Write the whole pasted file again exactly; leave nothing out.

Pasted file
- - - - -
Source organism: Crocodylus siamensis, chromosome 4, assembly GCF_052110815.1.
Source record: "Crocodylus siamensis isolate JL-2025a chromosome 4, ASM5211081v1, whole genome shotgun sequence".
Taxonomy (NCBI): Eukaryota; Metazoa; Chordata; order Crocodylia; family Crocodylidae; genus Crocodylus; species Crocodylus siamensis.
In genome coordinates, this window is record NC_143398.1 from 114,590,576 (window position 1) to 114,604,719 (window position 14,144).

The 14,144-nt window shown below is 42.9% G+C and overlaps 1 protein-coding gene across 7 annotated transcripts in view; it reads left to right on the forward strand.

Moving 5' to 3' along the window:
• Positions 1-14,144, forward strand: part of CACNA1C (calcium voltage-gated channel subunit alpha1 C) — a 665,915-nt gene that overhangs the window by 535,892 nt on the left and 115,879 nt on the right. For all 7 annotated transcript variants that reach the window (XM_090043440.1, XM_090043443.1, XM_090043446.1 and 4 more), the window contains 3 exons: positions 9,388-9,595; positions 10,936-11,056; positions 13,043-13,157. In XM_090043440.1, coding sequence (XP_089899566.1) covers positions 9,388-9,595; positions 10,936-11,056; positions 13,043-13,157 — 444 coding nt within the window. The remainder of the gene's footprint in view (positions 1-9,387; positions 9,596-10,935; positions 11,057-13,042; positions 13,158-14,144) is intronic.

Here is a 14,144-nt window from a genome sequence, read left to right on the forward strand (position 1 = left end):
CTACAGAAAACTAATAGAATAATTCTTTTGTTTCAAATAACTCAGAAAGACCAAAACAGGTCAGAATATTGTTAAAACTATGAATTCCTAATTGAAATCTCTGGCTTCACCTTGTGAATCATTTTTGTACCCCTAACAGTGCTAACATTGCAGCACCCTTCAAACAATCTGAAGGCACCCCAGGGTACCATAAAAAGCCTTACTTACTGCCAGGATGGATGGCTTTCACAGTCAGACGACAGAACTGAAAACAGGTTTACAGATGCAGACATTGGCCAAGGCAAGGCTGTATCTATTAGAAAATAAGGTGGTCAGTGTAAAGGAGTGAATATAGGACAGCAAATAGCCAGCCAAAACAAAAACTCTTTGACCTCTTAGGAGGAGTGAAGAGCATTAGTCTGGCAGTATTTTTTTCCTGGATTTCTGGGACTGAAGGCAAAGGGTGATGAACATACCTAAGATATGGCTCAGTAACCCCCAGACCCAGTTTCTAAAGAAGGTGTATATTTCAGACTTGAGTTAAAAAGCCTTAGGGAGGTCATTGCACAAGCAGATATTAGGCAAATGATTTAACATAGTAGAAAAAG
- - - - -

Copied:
Source organism: Crocodylus siamensis, chromosome 4, assembly GCF_052110815.1.
Source record: "Crocodylus siamensis isolate JL-2025a chromosome 4, ASM5211081v1, whole genome shotgun sequence".
Taxonomy (NCBI): Eukaryota; Metazoa; Chordata; order Crocodylia; family Crocodylidae; genus Crocodylus; species Crocodylus siamensis.
In genome coordinates, this window is record NC_143398.1 from 114,590,576 (window position 1) to 114,604,719 (window position 14,144).

The 14,144-nt window shown below is 42.9% G+C and overlaps 1 protein-coding gene across 7 annotated transcripts in view; it reads left to right on the forward strand.

Moving 5' to 3' along the window:
• Positions 1-14,144, forward strand: part of CACNA1C (calcium voltage-gated channel subunit alpha1 C) — a 665,915-nt gene that overhangs the window by 535,892 nt on the left and 115,879 nt on the right. For all 7 annotated transcript variants that reach the window (XM_090043440.1, XM_090043443.1, XM_090043446.1 and 4 more), the window contains 3 exons: positions 9,388-9,595; positions 10,936-11,056; positions 13,043-13,157. In XM_090043440.1, coding sequence (XP_089899566.1) covers positions 9,388-9,595; positions 10,936-11,056; positions 13,043-13,157 — 444 coding nt within the window. The remainder of the gene's footprint in view (positions 1-9,387; positions 9,596-10,935; positions 11,057-13,042; positions 13,158-14,144) is intronic.

Here is a 14,144-nt window from a genome sequence, read left to right on the forward strand (position 1 = left end):
CTACAGAAAACTAATAGAATAATTCTTTTGTTTCAAATAACTCAGAAAGACCAAAACAGGTCAGAATATTGTTAAAACTATGAATTCCTAATTGAAATCTCTGGCTTCACCTTGTGAATCATTTTTGTACCCCTAACAGTGCTAACATTGCAGCACCCTTCAAACAATCTGAAGGCACCCCAGGGTACCATAAAAAGCCTTACTTACTGCCAGGATGGATGGCTTTCACAGTCAGACGACAGAACTGAAAACAGGTTTACAGATGCAGACATTGGCCAAGGCAAGGCTGTATCTATTAGAAAATAAGGTGGTCAGTGTAAAGGAGTGAATATAGGACAGCAAATAGCCAGCCAAAACAAAAACTCTTTGACCTCTTAGGAGGAGTGAAGAGCATTAGTCTGGCAGTATTTTTTTCCTGGATTTCTGGGACTGAAGGCAAAGGGTGATGAACATACCTAAGATATGGCTCAGTAACCCCCAGACCCAGTTTCTAAAGAAGGTGTATATTTCAGACTTGAGTTAAAAAGCCTTAGGGAGGTCATTGCACAAGCAGATATTAGGCAAATGATTTAACATAGTAGAAAAAG